IAS Gyan

Sansad TV & AIR Summaries


24th June, 2022




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  • World Trade Organisation (WTO) concluded its 12th Ministerial Conference (MC). A series of deals were finalised relating to the temporary waivers on Covid-19 vaccines, a moratorium on e-commerce trade, food security and limiting harmful fishing subsidies.
  • It will be considered historic, as the 164-nation body was able to seal a package of trade agreements, after a gap of nine years.
  • These deals were approved at the 12th ministerial conference of WTO for a ground out over days of round-the-clock talks, and include pledges on health reform and food security, and were agreed upon after intense negotiations over five days.

What are the WTO and the Ministerial Conference (MC)?

  • The World Trade Organization is the only international organization that deals with the rules of trade between countries.
  • Founded in 1995, the WTO is run by its 164 members, and according to its rules, all decisions are taken through consensus and any member can exercise a veto.
  • It aims to promote free trade, which is done through trade agreements that are discussed and signed by the member states.
  • The WTO also provides a forum for countries to negotiate trade rules and settle economic disputes between them.
  • The Ministerial Conference is the WTO’s top decision-making body and usually meets every two years. All members of the WTO are involved in the MC and they can take decisions on all matters covered under any multilateral trade agreements.
  • The WTO’s 12th Ministerial Conference was held in Geneva from 12-17 June. It was supposed to end on 15 June, but with intensifying negotiations, the conference was extended by two days.

WTO Director-General (DG) talked about the new sense and the newfound cooperation among the countries at a time when the world is facing a lot of insecurities in terms of food & energy and the war between Russia and Ukraine and the fact that after nine-long years package of deals have been signed which DG describes as a win-win situation.

Can the 12th MC be seen as one of the most successful in recent history?

  • After the 2013 Bali Meet in which the trade facilitation agreement and the public stockholding issue were harvested there has hardly been any progress in the subsequent two MCs.
  • The recent agreement in the 12th MC kept an eye on the recent developments in the world; food security, vaccine security and inequities which have cropped up after the covid-19 pandemic and a few other issues have also been addressed.
  • Yet, there is still a lot of divergence of views which prevailed. However, under the given circumstances these deals could be considered significant development as the faith of 164 nations in multilateralism has been emphasised.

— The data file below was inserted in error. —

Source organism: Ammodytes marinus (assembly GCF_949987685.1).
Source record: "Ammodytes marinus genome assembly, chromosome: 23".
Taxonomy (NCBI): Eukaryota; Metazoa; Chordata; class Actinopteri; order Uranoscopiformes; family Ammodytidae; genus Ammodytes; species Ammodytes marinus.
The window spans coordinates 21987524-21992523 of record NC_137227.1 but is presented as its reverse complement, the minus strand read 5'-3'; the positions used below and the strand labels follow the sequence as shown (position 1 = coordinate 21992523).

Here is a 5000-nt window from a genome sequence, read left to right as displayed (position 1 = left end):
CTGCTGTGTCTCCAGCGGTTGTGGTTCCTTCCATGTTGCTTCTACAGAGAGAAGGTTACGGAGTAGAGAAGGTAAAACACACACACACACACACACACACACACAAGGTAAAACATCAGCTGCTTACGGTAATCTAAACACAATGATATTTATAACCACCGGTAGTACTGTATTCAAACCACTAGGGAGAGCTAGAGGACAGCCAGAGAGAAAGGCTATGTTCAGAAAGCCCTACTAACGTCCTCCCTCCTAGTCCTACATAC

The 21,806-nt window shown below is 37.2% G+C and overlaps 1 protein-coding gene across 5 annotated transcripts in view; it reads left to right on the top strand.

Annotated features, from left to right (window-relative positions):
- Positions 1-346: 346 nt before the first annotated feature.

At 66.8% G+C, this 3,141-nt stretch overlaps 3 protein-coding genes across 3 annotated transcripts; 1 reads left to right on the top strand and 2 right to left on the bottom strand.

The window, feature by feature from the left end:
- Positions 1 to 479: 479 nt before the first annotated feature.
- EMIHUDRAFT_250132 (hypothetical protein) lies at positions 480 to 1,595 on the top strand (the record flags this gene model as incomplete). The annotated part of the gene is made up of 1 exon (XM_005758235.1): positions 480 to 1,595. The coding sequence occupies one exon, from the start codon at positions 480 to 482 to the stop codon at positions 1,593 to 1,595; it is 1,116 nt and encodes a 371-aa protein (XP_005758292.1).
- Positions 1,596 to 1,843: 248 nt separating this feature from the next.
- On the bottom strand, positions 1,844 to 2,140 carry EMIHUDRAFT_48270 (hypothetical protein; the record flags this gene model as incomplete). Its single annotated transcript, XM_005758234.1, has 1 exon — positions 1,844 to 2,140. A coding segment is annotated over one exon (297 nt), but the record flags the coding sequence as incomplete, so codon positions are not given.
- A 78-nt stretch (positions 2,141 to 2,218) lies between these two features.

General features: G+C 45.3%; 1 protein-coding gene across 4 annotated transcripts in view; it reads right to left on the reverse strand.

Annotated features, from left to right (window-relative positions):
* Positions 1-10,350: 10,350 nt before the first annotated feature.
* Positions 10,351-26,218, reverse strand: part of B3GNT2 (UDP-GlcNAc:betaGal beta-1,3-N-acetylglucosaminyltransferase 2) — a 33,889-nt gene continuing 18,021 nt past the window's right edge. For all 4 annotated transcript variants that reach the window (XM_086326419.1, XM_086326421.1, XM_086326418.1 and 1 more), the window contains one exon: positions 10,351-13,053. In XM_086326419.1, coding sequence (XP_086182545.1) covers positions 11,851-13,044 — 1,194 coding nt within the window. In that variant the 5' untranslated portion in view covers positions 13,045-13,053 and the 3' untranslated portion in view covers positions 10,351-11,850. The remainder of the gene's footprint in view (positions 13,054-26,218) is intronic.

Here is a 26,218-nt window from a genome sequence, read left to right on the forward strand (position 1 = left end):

At the beginning of the conference, there was little hope because of the kind of differences that prevailed over the issues that were to be discussed but 164 nations finally came together.

Does this meeting reinvigorate the importance of the WTO and what are the most positive tangible outcomes?

  • The biggest takeaway is the fact that there’s been a tangible deal on the table.
  • Countries have tried to reach a consensus on some very tricky issues and there were questions about the continuous role of the WTO trading system.
  • So, such instances will give a huge boost to the multilateral trading system.
  • This meeting is proved to be a significant package, though some compromises have been made to reach a deal. Yet, it is very reasonable from India’s point of view because of some issues which India had been pushing like the IPR waiver for Covid vaccines. There’s also likely to progress in the other areas on the IPR paper.
  • There’s been agreement on therapeutics, and fisheries, so there are a lot of tangibles outcomes of this deal and it’s going to boost the whole global trading system.

The deals were very important from India’s perspective as India took the lead as far as trips waiver is concerned. India even compromises to increase the availability of vaccines for developing countries.

What kind of agreement has been reached and how significant is it for countries who are earlier not being able to have access to affordable vaccines against 19?

  • WTO members agreed to temporarily waive intellectual property patents on Covid-19 vaccines without the consent of the patent holder for 5 years so that they can more easily manufacture them domestically.
  • This advantage is under open licensing IPR this will help most African nations to avail the accessibility and affordability of Covid-19 vaccines.
  • India’s situation is different as far as the vaccine is concerned. But IPR waiver for vaccines will also help India economically.